Renault is commissioning two ZOE prototypes in the Netherlands equipped with V2G (vehicle-to-grid) technology. Integrated into the self-service electric vehicle fleet of the Utrecht eco-neighbourhood, they will enable bi-directional charging to be tested in real conditions prior to large-scale deployment.
Since 2016, Renault and its partners have been developing smart charging solutions in Utrecht to promote the growth of electric vehicles and the use of renewable energies.
Today, the local electricity grid is moving up a notch in terms of flexibility with the commissioning of the first two prototypes compatible with vehicle-to-grid (V2G) technology.
Recognisable by their specific design, these two ZOEs incorporate a charger specially designed by Renault for bi-directional charging which is capable of returning part of the electricity contained in the car’s battery to the grid.
The V2G philosophy is similar to that of stationary energy storage, but it is the cars themselves that play the role of energy storage units! They are able to contribute to the stability of the grid, for example by providing the electricity necessary to compensate for a disturbance. At the same time, they contribute to increasing the share of renewable energies in overall electricity consumption.
“With smart charging, we already know how to power the car when electricity is produced at the best price using intermittent energy sources such as solar or wind power. V2G now allows us to feed this low-carbon electricity back into the grid if necessary, when these sources of supply have been interrupted,” says Nicolas Schottey, Director of Groupe Renault’s New Energy Business Program.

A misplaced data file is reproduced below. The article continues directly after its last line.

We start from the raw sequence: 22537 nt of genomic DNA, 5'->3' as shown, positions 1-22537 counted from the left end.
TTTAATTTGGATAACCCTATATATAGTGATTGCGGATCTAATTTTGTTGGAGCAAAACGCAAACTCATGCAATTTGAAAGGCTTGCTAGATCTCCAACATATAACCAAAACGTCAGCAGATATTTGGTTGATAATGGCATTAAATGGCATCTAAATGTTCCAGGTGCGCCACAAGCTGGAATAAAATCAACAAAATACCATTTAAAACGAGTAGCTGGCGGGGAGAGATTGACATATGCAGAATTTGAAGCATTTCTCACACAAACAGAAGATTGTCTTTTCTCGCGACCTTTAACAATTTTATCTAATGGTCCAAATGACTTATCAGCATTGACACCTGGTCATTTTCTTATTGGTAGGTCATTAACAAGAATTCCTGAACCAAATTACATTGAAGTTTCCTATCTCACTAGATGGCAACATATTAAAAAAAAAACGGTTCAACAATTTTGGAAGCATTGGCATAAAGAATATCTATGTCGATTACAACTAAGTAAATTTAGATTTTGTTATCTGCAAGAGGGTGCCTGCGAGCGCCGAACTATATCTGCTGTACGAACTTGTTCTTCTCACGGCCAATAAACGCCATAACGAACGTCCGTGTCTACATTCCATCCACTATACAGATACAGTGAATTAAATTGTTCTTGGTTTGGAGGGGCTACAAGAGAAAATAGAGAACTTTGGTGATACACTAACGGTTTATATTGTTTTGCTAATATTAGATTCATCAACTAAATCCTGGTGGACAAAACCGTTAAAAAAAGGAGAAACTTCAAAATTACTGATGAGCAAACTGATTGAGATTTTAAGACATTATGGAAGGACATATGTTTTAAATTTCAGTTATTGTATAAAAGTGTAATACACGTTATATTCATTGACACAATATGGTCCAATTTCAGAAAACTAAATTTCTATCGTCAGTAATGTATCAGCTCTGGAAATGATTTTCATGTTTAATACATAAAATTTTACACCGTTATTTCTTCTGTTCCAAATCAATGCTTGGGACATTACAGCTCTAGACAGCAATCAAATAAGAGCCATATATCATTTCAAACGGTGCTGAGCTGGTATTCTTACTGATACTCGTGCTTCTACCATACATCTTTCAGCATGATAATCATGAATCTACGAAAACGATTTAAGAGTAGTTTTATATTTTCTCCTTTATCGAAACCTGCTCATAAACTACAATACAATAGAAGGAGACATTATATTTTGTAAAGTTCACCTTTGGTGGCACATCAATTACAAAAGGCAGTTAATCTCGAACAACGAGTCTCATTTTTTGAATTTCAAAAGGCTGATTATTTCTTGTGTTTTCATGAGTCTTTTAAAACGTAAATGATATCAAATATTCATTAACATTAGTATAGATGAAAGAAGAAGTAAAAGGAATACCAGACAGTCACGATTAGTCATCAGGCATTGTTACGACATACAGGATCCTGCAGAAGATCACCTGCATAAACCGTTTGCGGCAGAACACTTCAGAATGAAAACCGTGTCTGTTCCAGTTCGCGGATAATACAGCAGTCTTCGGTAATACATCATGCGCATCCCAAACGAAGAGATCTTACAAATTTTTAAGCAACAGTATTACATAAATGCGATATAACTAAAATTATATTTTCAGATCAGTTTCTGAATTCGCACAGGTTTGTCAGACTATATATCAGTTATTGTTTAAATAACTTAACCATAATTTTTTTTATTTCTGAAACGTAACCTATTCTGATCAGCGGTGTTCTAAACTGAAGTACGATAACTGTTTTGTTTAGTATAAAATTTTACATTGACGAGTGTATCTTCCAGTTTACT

Paid by the operator in exchange for the service provided, the user obviously remains in control of the use of his vehicle: electricity exchanges are carried out in a totally transparent manner when the vehicle is connected to its charging point, guaranteeing that the programmed charge level will be reached at the time of departure.
Thanks to the innovation developed by Groupe Renault, exchanges between the car and the network are made with alternating current, which enables the implementation of smart charging without major modifications to the charging stations. Thus, there is no need for local authorities or individuals to invest in expensive charging stations.
The deployment of these first two prototypes in Utrecht will enable Renault and its local partners to test the technology in real conditions, laying the foundations for a true “bi-directional ecosystem” conducive to the deployment of V2G.
“Thanks to these prototypes, we will work in a very concrete way on all the aspects prior to the implementation of this technology on a large scale,” says Schottey. The results of this experiment will feed both technical considerations and projects related to regulatory changes that will guide bi-directional charging in the future.
Renault says it is preparing to deploy around fifteen prototypes in the coming months in several European countries to extend this test phase to other partners. Some of these ZOEs will join the smart electrical ecosystem developed in Porto Santo, for example.
Copyrights: Renault Netherlands
Cities & planning
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